4. 2024 first-round pick

The 2024 draft is not as deep as the 2023 class (more on that below), so if the Bruins are going to dangle a first-rounder in trade talks, next year's pick is the one that should go. 

One issue for the Bruins is they don't own their second-round picks in 2023 or 2024. So if sellers on the trade market are prioritizing draft capital in return for the top players available, the Bruins' first-round picks are by far their best assets in that regard. 

3. Mason Lohrei, D, Ohio State (NCAA)

Lohrei is easily the Bruins' top defenseman prospect. He has an impressive two-way skill set and plenty of size at 6-foot-4 and 205 pounds. He can play heavy minutes against quality competition and contribute to special teams. Lohrei projects to be a top-four defenseman at the NHL level, and those players are tough to find and even tougher to develop. A top three of Charlie McAvoy, Hampus Lindholm and Lohrei on the blue line for the rest of the decade is an exciting possibility for the B's.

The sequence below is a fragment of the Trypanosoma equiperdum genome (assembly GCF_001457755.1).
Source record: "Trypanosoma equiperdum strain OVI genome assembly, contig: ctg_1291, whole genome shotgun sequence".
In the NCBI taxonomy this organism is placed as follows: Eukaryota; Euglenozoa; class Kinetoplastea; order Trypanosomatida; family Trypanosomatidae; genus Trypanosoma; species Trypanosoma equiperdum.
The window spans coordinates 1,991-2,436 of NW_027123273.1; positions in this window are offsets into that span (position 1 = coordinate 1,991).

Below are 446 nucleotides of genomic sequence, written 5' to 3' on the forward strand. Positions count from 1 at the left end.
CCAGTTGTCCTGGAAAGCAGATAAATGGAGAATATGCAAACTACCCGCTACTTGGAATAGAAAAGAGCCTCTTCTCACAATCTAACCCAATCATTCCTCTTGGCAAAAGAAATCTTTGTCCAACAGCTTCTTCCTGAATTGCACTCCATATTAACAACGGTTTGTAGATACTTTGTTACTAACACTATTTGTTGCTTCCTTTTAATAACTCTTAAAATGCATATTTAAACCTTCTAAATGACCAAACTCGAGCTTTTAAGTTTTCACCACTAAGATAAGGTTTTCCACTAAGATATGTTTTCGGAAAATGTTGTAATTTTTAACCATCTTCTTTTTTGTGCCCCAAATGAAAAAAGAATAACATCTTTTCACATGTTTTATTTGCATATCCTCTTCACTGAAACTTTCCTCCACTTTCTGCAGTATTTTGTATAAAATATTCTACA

That said, you often have to give up something good to get something good at the trade deadline, and Lohrei is one of the few Boston prospects who is highly rated. Trading him for a rental would be a mistake. Moving Lohrei for a top-four defenseman with term on his contract would make sense depending on the player.

2. 2023 first-round pick

The 2023 NHL Draft is loaded with high-end talent, and it's not just super prospect Connor Bedard getting scouts excited. The first round should produce a ton of good players. Even if the Bruins win the Stanley Cup and pick 32nd overall at the end of the first round, they could pick up a pretty solid prospect.